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U.S. senator
Feingold comes out for marriage equality

U.S. senator
Feingold comes out for marriage equality


A leading Democratic contender for president in 2008, U.S. senator Russell Feingold of Wisconsin, has revealed that he supports giving gay and lesbian couples the right to marry.

U.S. senator Russell Feingold of Wisconsin, a leading Democratic contender in the 2008 presidential race, has revealed that he supports giving gay and lesbian couples full marriage equality. According to a statement released on Tuesday, Feingold said over the weekend that he strongly opposes the proposed civil unions and marriage ban facing Wisconsin voters this fall and supports the right of same-sex couples to marry.

"As I said at the Kenosha County listening session, gay and lesbian couples should be able to marry and have access to the same rights, privileges, and benefits that straight couples currently enjoy," Feingold said in the statement. "Denying people this basic American right is the kind of discrimination that has no place in our laws, especially in a progressive state like Wisconsin. The time has come to end this discrimination and the politics of divisiveness that has become part of this issue."

The move was immediately praised by gay rights leaders and political activists across the country. "Senator Feingold's announcement today is more than an important step forward in the struggle for equal rights," said Matt Foreman, executive director for the National Gay and Lesbian Task Force. "At long last, progressive and fair-minded Americans have a leader taking the ethically and morally correct stand for marriage equality--no equivocation, waffling, or hairsplitting."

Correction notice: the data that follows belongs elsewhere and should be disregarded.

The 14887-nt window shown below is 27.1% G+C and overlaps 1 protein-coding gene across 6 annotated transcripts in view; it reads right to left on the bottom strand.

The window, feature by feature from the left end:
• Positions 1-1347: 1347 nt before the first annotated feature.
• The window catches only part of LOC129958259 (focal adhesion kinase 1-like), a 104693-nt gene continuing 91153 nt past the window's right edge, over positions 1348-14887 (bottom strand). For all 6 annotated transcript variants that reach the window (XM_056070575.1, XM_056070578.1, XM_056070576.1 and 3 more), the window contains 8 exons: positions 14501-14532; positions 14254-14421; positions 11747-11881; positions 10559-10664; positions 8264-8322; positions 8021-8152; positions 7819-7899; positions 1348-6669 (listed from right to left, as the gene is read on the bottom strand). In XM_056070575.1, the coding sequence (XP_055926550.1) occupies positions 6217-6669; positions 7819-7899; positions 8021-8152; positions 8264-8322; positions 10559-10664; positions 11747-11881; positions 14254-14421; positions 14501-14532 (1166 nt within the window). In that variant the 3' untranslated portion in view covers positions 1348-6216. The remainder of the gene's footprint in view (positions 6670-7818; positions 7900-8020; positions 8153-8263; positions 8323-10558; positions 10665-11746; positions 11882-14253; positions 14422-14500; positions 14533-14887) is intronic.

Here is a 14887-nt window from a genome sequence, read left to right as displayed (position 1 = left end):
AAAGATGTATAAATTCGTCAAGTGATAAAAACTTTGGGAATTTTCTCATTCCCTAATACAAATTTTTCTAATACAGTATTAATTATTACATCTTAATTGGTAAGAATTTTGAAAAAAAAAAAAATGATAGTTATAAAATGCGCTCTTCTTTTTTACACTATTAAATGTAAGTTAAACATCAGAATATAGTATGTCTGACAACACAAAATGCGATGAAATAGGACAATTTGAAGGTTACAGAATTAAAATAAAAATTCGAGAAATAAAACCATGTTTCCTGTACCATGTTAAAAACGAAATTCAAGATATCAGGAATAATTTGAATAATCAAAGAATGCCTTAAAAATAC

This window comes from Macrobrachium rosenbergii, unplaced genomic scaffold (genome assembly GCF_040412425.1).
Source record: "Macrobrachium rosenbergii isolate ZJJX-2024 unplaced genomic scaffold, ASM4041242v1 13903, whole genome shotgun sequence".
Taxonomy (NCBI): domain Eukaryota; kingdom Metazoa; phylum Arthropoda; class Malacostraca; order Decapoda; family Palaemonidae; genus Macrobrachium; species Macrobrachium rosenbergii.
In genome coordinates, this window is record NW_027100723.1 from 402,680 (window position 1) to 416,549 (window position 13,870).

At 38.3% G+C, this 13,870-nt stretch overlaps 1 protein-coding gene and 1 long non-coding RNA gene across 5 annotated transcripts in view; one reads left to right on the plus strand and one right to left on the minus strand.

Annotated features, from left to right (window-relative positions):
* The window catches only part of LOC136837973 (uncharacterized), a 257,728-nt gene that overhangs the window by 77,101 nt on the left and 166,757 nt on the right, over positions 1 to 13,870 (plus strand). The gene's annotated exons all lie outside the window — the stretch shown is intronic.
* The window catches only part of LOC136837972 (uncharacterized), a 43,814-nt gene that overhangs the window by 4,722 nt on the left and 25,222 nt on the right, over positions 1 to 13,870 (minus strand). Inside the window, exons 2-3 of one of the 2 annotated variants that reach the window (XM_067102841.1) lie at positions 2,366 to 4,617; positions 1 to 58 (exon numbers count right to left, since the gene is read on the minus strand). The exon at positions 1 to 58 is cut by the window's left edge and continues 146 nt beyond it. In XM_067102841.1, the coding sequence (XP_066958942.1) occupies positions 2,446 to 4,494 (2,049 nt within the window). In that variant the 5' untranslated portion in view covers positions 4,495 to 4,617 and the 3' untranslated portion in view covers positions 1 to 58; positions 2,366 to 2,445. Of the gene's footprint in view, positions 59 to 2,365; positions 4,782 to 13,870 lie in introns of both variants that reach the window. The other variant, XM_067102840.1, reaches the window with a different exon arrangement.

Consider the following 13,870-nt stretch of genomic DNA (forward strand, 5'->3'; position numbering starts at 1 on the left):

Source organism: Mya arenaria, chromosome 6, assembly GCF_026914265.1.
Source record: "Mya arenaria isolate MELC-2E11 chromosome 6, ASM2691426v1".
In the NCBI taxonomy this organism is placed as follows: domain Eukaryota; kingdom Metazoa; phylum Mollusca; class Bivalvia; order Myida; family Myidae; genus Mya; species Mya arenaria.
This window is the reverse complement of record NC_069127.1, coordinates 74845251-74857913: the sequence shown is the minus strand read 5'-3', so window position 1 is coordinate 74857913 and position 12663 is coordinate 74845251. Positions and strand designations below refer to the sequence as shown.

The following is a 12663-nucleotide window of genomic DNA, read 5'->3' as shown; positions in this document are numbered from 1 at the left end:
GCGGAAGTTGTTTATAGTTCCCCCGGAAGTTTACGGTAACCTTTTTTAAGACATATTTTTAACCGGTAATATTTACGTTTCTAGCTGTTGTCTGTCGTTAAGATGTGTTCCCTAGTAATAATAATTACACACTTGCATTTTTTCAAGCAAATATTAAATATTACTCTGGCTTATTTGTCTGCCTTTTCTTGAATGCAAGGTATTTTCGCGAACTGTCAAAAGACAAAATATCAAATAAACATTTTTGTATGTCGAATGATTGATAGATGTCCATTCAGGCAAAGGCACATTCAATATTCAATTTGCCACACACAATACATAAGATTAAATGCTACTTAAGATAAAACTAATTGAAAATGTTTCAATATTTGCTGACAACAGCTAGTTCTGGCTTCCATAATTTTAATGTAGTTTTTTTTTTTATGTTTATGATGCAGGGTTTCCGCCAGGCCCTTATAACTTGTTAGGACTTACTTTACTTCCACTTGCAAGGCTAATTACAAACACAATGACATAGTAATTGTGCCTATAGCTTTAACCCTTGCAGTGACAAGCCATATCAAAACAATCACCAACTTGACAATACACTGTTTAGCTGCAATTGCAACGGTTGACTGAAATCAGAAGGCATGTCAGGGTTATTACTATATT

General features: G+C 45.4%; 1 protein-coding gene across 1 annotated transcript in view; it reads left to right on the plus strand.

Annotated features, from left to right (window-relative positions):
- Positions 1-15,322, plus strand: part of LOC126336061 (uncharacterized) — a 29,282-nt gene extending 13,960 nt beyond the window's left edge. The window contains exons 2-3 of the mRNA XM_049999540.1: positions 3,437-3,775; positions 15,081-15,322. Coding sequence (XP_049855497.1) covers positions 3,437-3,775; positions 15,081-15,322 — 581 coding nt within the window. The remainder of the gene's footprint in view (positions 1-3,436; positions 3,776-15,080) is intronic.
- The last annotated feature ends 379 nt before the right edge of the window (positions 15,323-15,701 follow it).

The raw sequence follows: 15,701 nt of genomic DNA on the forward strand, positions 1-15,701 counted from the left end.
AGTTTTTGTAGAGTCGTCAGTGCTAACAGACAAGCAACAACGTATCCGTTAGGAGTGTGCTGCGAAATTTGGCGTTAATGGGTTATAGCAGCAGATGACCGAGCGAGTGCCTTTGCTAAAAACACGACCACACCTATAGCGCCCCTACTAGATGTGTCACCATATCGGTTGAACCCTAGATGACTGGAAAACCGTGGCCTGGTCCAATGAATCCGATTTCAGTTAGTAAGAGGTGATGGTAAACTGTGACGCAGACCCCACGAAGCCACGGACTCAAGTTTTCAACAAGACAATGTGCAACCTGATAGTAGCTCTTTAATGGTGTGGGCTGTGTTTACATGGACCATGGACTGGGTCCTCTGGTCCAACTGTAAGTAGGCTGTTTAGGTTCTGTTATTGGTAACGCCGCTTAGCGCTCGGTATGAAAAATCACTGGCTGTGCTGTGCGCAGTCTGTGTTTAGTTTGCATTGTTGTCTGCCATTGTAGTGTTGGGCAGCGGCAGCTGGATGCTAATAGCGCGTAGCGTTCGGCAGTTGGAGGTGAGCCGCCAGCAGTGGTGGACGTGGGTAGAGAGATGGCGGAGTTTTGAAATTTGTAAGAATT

"Senator Feingold's public support for marriage fairness is the type of leadership this country so desperately needs and deserves," added Human Rights Campaign president Joe Solmonese. "He understands that America is at its best when all members of our society are treated equally."

Feingold is not the first U.S. senator to come out for full marriage equality--he joins Republican Lincoln Chafee of Rhode Island and Democrats Edward Kennedy of Massachusetts and Ron Wyden of Oregon. But he is the first major contender for president to do so. "In the past we've had presidential contenders come out for a more general concession of equality," Evan Wolfson, executive director for Freedom to Marry, told TheAdvocate. "Now you have a major presidential contender going all the way. And he's doing so in a way that is very intelligent. He's not just saying 'I'm for it.' He makes the case for it. He will win the support of those who agree with him. But he will also win the respect of those who don't agree with him. He is giving people something to work with."

Wolfson noted that in the past year leading candidates for major offices have been clamoring to publicly support marriage equality. "Candidates for governor in California, Connecticut, and New York have all come out for marriage this year," he said. "These are young, aspiring, ambitious candidates, and they have determined it's right to come out in favor of what they believe in."

Jo Wyrick, interim executive director for the gay political group National Stonewall Democrats, said Feingold's statement is part of a larger movement. "Americans are quickly moving toward full support for marriage equality, and we are seeing a new generation of Democrats emerge whose leadership will help turn that support into law," Wyrick said. "Senator Feingold understands that religious institutions should have the freedom to marry adherents according to their interpretation of their faith and not the dictates of politicians." (The Advocate)

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